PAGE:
Letters From Venezuela: US Indicts Maduro & State-Backed Crypto Architect for Narco-Terrorism

TL;DR: Letters from Venezuela is an exclusive CoinSpice series, an inside look from a reporter on the ground, documenting the South American nation’s last stand among sanctions, political unrest, international condemnation and concern, economic collapse, and the specter of cryptocurrency possibly demonstrating its main use case. In this installment, Nicolás Maduro, head of the regime, and other important officers of the Venezuelan government were indicted by the United States for drug trafficking and trying to evade the Office of Foreign Assets Control (OFAC) sanctions.

Maduro Indicted on Drug Trafficking Charges

During a virtual press conference, Attorney General William Barr surprised the international community by indicting Venezuelan regime leader Nicolás Maduro and a number of his closest collaborators on drug trafficking charges. Barr, in conjunction with officers of Homeland Security and the Drug Enforcement Administration, declared Maduro was a key asset in a cartel operation (dubbed “Cartel Of The Suns”) with the objective of filling the US with drugs, principally cocaine, using Venezuelan infrastructure for the transport of narcotics all over the world.

According to the indictment, Maduro directly “negotiated multi-ton shipments of FARC-produced cocaine; directed that the Cártel de Los Soles provide military-grade weapons to the FARC; coordinated foreign affairs with Honduras and other countries to facilitate large-scale drug trafficking; and solicited assistance from FARC leadership in training an unsanctioned militia group that functioned, in essence, as an armed forces unit for the Cártel de Los Soles.”

The indictment also involves notorious ex FARC guerrilla leader Ivan Marquez as link between the production of drugs in Colombia and the transport through Venezuela. Other important officials listed in the indictment are Diosdado Cabello, head of the Constituent National Assembly, Tareck El Aissami, current Economic Area Vice President. Barr continued, “The Venezuelan regime, once led by Nicolás Maduro Moros, remains plagued by criminality and corruption. For more than 20 years, Maduro and a number of high-ranking colleagues allegedly conspired with the FARC, causing tons of cocaine to enter and devastate American communities.”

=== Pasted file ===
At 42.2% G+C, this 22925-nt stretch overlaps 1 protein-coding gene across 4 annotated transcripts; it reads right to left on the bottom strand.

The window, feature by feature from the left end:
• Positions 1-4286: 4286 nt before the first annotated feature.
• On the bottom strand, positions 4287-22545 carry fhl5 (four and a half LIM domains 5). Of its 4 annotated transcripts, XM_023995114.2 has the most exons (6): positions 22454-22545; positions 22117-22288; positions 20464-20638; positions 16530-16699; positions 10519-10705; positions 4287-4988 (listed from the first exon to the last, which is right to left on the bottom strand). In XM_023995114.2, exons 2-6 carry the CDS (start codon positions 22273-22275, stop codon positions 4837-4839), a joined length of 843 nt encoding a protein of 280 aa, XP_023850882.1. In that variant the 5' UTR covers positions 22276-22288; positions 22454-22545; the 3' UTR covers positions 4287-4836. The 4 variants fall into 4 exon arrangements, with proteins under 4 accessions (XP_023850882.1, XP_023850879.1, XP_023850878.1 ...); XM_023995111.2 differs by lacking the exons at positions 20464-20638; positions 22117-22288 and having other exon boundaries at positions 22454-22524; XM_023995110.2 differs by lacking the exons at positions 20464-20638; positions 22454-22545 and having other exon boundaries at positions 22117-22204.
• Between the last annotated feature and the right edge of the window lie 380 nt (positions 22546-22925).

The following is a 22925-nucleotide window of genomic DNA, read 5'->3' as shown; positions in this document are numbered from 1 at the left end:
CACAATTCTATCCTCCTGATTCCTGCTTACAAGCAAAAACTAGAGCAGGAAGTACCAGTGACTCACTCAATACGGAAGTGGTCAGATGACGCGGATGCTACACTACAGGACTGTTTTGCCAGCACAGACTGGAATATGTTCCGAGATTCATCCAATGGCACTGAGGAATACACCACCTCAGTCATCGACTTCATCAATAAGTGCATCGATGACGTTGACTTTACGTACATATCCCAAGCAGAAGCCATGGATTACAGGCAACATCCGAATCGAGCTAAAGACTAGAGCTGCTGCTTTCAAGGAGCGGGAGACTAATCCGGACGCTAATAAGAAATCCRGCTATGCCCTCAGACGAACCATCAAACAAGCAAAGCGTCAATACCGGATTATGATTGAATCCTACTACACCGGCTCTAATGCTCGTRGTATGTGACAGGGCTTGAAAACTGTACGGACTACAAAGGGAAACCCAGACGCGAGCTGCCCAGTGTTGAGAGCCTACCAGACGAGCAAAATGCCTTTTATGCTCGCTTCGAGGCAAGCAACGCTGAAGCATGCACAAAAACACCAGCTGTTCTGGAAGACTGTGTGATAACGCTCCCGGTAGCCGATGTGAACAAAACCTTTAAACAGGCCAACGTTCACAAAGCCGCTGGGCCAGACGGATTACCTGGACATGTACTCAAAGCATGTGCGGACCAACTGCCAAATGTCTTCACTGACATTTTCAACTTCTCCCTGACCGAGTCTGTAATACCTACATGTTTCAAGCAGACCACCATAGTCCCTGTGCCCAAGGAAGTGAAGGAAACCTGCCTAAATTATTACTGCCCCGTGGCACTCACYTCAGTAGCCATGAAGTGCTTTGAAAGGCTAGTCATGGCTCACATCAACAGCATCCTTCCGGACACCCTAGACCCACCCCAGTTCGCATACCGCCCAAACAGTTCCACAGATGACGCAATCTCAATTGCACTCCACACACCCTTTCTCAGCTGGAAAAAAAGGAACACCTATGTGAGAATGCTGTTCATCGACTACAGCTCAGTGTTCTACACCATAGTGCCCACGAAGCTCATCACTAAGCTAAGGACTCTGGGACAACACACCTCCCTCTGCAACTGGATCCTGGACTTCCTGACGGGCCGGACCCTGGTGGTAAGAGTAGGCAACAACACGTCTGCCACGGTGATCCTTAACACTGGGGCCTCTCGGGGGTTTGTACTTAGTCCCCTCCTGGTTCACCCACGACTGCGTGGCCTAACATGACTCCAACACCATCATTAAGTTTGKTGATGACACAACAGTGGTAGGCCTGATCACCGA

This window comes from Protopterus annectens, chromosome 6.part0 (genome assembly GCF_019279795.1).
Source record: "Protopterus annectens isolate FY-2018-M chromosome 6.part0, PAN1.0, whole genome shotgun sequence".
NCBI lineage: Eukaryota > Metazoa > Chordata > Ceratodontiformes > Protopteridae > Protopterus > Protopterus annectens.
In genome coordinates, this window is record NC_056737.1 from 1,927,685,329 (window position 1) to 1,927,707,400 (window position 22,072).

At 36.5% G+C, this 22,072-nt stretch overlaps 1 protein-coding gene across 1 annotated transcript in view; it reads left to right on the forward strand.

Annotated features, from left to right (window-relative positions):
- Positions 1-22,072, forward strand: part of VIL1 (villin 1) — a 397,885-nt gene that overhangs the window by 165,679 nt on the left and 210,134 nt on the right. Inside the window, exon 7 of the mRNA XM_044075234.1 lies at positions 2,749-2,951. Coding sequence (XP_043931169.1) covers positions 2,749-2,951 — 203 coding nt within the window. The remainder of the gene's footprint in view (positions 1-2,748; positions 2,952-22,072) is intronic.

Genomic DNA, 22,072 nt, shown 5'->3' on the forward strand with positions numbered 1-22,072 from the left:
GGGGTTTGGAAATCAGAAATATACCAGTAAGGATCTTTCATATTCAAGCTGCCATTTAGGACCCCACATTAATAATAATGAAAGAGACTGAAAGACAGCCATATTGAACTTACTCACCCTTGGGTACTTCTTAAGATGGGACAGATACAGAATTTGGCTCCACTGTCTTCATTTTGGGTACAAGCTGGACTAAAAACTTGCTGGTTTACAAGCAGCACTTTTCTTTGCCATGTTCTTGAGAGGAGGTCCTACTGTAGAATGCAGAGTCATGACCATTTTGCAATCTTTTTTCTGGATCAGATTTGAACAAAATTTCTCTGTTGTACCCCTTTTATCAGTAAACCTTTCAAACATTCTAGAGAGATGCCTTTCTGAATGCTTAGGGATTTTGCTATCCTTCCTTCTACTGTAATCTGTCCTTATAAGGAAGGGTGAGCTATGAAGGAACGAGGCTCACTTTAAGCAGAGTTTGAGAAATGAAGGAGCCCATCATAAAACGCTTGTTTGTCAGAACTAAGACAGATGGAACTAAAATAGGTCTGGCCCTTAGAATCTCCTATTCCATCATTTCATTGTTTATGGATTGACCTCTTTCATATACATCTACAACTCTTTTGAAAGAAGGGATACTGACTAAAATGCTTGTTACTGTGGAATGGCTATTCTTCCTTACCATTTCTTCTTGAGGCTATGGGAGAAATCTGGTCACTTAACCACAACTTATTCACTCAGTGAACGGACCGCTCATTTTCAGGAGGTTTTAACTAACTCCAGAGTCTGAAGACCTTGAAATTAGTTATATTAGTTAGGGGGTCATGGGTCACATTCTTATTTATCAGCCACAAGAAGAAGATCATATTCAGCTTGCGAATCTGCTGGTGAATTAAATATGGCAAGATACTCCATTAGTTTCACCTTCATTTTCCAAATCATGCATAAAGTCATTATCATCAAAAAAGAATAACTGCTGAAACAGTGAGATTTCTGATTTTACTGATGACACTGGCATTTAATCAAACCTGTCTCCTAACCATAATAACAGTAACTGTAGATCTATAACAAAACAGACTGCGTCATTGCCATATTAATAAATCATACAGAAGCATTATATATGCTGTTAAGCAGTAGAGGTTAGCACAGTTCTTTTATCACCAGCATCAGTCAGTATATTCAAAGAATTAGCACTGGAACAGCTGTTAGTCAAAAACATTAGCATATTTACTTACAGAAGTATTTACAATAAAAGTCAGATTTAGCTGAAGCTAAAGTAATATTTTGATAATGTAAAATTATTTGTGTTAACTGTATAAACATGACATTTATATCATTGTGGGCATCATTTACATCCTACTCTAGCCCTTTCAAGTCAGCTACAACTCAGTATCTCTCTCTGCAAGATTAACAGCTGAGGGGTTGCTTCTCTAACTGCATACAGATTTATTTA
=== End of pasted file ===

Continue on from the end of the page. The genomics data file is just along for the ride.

Millions Offered in Bounty for Capture

The Department of Justice is offering rewards of up to $15 million for information leading to the arrest and/or conviction of Maduro, up to $10 million for information leading to the arrest and/or conviction of Diosdado Cabello, and posted a phone number and an email to provide this information.


However, some of the indicted are not related to Maduro’s regime, while others have actually conspired against him in an effort to oust Maduro from power. This is the case with Cliver Alcala, an ex-Chavez supporter who declared being involved in actions of this kind against the current regime, conspiring with the current opposition leader Juan Guaidó (alongside support from the US government). Alcala is currently in Colombia, and has declared he is ready to be extradited to the US to face charges.

This would be one of the only times a Head of State has been indicted by drug trafficking-related crimes since Manuel Noriega of Panama back in 1988. Noriega was ousted during a subsequent invasion of Panama one year later, even though he was known to have strong ties with United States intelligence agencies.

Cryptocurrency Superintendent Included

Despite all this, another superseding indictment was announced involving the current Cryptocurrency Superintendent Joselit Ramirez, accused of “violations of IEEPA, the Kingpin Act, and other offenses related to efforts to evade sanctions imposed by OFAC.” While not explicitly in the document, these charges can be related to the use of the Petro, the Venezuelan cryptocurrency, and other cryptocurrencies to bypass such sanctions. The Trump administration banned the Petro from US markets and exchanges in 2018 via an Executive Order last year.

US Executive Associate Director for Homeland Security Investigations, Alysa D. Erichs, noted the “announcement highlights HSI’s global reach and commitment to aggressively identify, target and investigate individuals who violate U.S. laws, exploit financial systems, and hide behind cryptocurrency to further their illicit criminal activity,” explicitly mentioning cryptocurrencies as an important factor in the ongoing investigation.

Maduro’s only answer to US accusations has been through his official Twitter account, saying that the US is conspiring to fill Venezuela with violence. “As state chief I will defend peace and stability of our country in any circumstance,” he posted in defiance. The US indictment comes as the country reported more than 100 cases of coronavirus amidst a general lockdown that has affected banking functions, and following a failed attempt by the regime to secure an International Monetary Fund loan.


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